“Our country experienced very steady improvements in the U.S. with the New Deal and then Civil Rights,” explained Steffie Woolhandler, MD, who co-chaired the Commission and is a Distinguished Professor at the City University of New York (CUNY) at Hunter College. “But in the 1980’s, policies took a turn. Inequality started growing. Back then, health care costs were in the middle of the G7 pack but they since have been soaring. Unlike other higher income countries, we never got close to the Universal coverage, which is a disgrace.”
Woolhandler pointed out that such trends have had their dire effects. For example, U.S. life expectancy was pretty similar to other high-income nations back in 1980 but by 2018 trailed the G7 average by 3·4 years. She called this an “embarrassing statistic. It isn’t just one disease like diabetes or the opioid epidemic. It’s all of the above. So much of this is linked to lack of life opportunities.”
The Covid-19 pandemic only exploited and exposed these concerning trends. The report indicated that “cuts in funding for public health agencies led to the loss of 50,000 front line staff vital to fighting epidemics between 2008 and 2016. The fragmented and profit-oriented health-care system was ill-prepared to prioritize and coordinate pandemic response.” A lot of other existing problems reared their ugly heads such as food insecurity, lack of access to healthcare, and worse conditions for communities of color. Meanwhile, in the words of the Report, Trump “augmented the flow of public funds through private insurers, who now derive most of their revenues from government programs, raise Medicare’s costs by an estimated $24 billion annually, and have garnered record profits during the Covid-19 pandemic.” So if you have been lying in bed at night awake and worrying about the health of insurance companies during the pandemic, don’t.
Trump also seemed to exploit these trends to rise to Presidency, according to Kevin Grumbach, MD, another member of the Commission and the Hellman Endowed Professor of Family and Community Medicine at the University of California, San Francisco. He pointed out the “widening inequalities and collapsing economic opportunities and the link between worsening economic status and worsening health status. These led to anger and the resulting anti-democratic situations.” As the following graphic from The Lancet shows, Trump gained electoral votes in counties where life expectancy trends have been worse since the 1980’s:
And what was the reward for going for Trump in the 2016 election? Well, “life expectancy in the pro-Trump counties was 2 years shorter than in counties where he was defeated.” Isn’t that like paying for massage and getting a punch in the face instead?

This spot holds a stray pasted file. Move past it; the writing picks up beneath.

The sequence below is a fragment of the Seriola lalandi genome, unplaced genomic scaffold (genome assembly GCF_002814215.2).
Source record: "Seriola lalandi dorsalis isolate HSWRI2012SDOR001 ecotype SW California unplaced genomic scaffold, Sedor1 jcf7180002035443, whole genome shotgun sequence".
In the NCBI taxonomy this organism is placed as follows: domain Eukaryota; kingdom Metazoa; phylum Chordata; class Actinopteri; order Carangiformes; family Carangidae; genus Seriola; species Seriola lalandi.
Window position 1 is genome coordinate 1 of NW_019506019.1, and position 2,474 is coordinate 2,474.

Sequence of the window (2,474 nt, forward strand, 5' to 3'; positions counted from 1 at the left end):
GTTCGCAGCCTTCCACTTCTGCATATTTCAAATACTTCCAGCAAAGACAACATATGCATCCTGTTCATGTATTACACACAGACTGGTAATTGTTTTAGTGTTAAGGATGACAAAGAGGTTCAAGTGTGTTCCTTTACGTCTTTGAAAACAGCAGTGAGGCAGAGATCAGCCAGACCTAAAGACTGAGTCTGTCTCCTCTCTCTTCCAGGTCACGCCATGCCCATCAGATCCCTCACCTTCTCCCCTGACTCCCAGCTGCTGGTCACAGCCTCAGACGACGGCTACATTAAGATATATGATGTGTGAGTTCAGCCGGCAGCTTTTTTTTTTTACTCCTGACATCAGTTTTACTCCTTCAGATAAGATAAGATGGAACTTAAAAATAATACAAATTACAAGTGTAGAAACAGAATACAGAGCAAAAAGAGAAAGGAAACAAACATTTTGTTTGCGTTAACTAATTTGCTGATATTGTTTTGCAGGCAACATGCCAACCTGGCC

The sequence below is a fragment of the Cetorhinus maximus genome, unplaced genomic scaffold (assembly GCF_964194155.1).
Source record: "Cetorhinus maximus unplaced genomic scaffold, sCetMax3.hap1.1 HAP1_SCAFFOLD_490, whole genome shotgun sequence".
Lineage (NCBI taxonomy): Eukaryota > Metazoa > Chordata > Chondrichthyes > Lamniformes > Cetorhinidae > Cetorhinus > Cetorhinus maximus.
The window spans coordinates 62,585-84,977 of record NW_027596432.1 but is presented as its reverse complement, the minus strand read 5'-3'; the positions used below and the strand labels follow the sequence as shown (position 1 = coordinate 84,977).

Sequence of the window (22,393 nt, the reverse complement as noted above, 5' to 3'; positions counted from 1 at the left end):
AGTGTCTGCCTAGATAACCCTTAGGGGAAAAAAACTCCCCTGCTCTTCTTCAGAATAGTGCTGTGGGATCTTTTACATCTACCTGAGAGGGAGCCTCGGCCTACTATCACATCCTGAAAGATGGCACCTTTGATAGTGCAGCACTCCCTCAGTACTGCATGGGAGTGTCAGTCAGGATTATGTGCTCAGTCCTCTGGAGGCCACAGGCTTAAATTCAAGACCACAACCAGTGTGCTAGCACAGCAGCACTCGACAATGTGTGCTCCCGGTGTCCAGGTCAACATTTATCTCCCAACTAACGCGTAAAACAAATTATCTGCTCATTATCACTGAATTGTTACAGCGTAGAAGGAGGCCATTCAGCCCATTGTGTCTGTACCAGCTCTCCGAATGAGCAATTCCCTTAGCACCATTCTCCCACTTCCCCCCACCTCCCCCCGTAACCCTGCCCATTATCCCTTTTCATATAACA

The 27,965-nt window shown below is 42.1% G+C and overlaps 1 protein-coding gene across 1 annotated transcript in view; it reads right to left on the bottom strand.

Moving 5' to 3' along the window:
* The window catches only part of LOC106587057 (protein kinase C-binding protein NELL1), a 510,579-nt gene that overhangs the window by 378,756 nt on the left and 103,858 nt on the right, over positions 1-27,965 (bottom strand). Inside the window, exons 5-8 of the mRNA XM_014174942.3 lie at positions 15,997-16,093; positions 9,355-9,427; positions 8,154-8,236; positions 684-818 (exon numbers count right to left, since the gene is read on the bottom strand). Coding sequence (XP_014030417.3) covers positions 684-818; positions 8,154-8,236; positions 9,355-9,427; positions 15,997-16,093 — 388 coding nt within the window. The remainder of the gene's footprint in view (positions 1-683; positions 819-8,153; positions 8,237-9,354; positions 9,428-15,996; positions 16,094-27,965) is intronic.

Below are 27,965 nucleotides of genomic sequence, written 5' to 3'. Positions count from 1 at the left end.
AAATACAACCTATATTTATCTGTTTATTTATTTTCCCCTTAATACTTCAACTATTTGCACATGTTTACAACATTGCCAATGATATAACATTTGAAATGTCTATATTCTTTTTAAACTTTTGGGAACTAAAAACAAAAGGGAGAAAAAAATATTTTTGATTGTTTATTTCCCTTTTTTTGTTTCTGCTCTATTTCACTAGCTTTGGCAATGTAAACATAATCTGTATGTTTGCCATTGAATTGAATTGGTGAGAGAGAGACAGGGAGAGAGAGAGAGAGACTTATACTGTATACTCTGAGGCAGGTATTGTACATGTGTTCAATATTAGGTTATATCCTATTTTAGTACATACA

How did Trump garner such support? As the Report described, “The Commission concludes that Trump exploited low- and middle-income white people’s anger over their deteriorating life prospects to mobilize racial animus and xenophobia; he then enlisted their support for policies that benefit wealthy individuals and corporations and threaten the health of most Americans, including Trump’s supporters.” Yep, when all else fails, blame things on minorities and immigrants, the very groups that don’t seem to have much resources or power as whole. That can be a bit like blaming your cat whenever something falls apart in your house.
All of this suggests that MAGGOT (Make America Go Get Over Trump) alone won’t be the cure to America’s ills. “Reverse everything that Trump did is not going to be enough,” said Grunbach. “We have to deal with what already was the situation in the U.S., such as income and racial inequality.” He added, “as long as we have deep rooted racism, we will keep getting into the cycle of racism being used to get lower income white people to support politicians who end up cutting the programs that they actually need.” This ironic paradox is what Grunbach called the “Tragedy of the Trump era. Low income people who could benefit from tackling inequality ended up voting for Trump and supporting a tax cut for the wealthy.” The report mentioned that the states that Trump had taken during the 2016 and 2020 election actually had the worst jumps in pollution and deaths from environmental and occupational causes.
This suggests that the “prosperity” that the U.S. seemed to enjoy since the 1980’s has been a bit like an attorney using a cat filter on Zoom, not what it seems:
Measures like how the stock market is doing or how many different ways you can take selfies are not really good measures of the economy. That can be akin to using Instagram posts to measure someone’s state of health. “People may worry about their 401K’s growing,” said Woolhandler. “But are they living long long enough to enjoy this.” Both she and Grunbach indicated that simply returning to pre-Trump times would not be enough.
“The U.S. approach to health has been bad for health and bad for democracy,” said Grunbach. “This has been sowing opportunities for divisiveness. We have to fix our structural problems and confront our 400 year history of racism. Otherwise, it will come back to bite us.”
Consider 2020 and Trump to be a wake up call. The U.S. is sick in many ways, very sick. And it may take doctors to steer the country in the right direction. “The health of the population is our lane,” Woolhandler emphasized. “If people don’t have enough food to eat or have enough resources, they come to us for help. However, there is only so much we can do if policy makers don’t create the conditions for a healthy population.” In the end, you can’t advance as a society when the population is not well because health ultimately trumps everything.